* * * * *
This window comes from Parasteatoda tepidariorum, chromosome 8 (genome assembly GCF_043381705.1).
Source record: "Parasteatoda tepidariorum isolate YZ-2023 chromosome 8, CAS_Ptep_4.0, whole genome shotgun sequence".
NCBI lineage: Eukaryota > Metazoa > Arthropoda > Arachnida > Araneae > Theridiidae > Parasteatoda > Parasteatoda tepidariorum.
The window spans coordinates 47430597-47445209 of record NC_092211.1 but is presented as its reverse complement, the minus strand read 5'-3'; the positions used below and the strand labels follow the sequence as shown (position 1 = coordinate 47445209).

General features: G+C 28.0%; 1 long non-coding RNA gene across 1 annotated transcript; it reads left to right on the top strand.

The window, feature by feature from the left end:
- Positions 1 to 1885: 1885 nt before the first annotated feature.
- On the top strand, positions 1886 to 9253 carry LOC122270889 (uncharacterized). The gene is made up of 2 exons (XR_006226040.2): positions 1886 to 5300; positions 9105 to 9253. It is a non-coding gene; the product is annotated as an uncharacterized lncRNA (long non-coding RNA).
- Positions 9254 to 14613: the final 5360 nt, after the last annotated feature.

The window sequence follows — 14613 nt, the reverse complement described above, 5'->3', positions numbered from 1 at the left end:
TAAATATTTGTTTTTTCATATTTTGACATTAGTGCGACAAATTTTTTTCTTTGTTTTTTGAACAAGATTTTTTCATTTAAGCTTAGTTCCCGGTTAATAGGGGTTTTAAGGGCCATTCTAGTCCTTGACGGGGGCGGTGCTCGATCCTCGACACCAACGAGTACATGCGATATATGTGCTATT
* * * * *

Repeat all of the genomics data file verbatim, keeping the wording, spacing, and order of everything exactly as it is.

This window comes from Parasteatoda tepidariorum, chromosome 8 (genome assembly GCF_043381705.1).
Source record: "Parasteatoda tepidariorum isolate YZ-2023 chromosome 8, CAS_Ptep_4.0, whole genome shotgun sequence".
NCBI lineage: Eukaryota > Metazoa > Arthropoda > Arachnida > Araneae > Theridiidae > Parasteatoda > Parasteatoda tepidariorum.
The window spans coordinates 47430597-47445209 of record NC_092211.1 but is presented as its reverse complement, the minus strand read 5'-3'; the positions used below and the strand labels follow the sequence as shown (position 1 = coordinate 47445209).

General features: G+C 28.0%; 1 long non-coding RNA gene across 1 annotated transcript; it reads left to right on the top strand.

The window, feature by feature from the left end:
- Positions 1 to 1885: 1885 nt before the first annotated feature.
- On the top strand, positions 1886 to 9253 carry LOC122270889 (uncharacterized). The gene is made up of 2 exons (XR_006226040.2): positions 1886 to 5300; positions 9105 to 9253. It is a non-coding gene; the product is annotated as an uncharacterized lncRNA (long non-coding RNA).
- Positions 9254 to 14613: the final 5360 nt, after the last annotated feature.

The window sequence follows — 14613 nt, the reverse complement described above, 5'->3', positions numbered from 1 at the left end:
TAAATATTTGTTTTTTCATATTTTGACATTAGTGCGACAAATTTTTTTCTTTGTTTTTTGAACAAGATTTTTTCATTTAAGCTTAGTTCCCGGTTAATAGGGGTTTTAAGGGCCATTCTAGTCCTTGACGGGGGCGGTGCTCGATCCTCGACACCAACGAGTACATGCGATATATGTGCTATT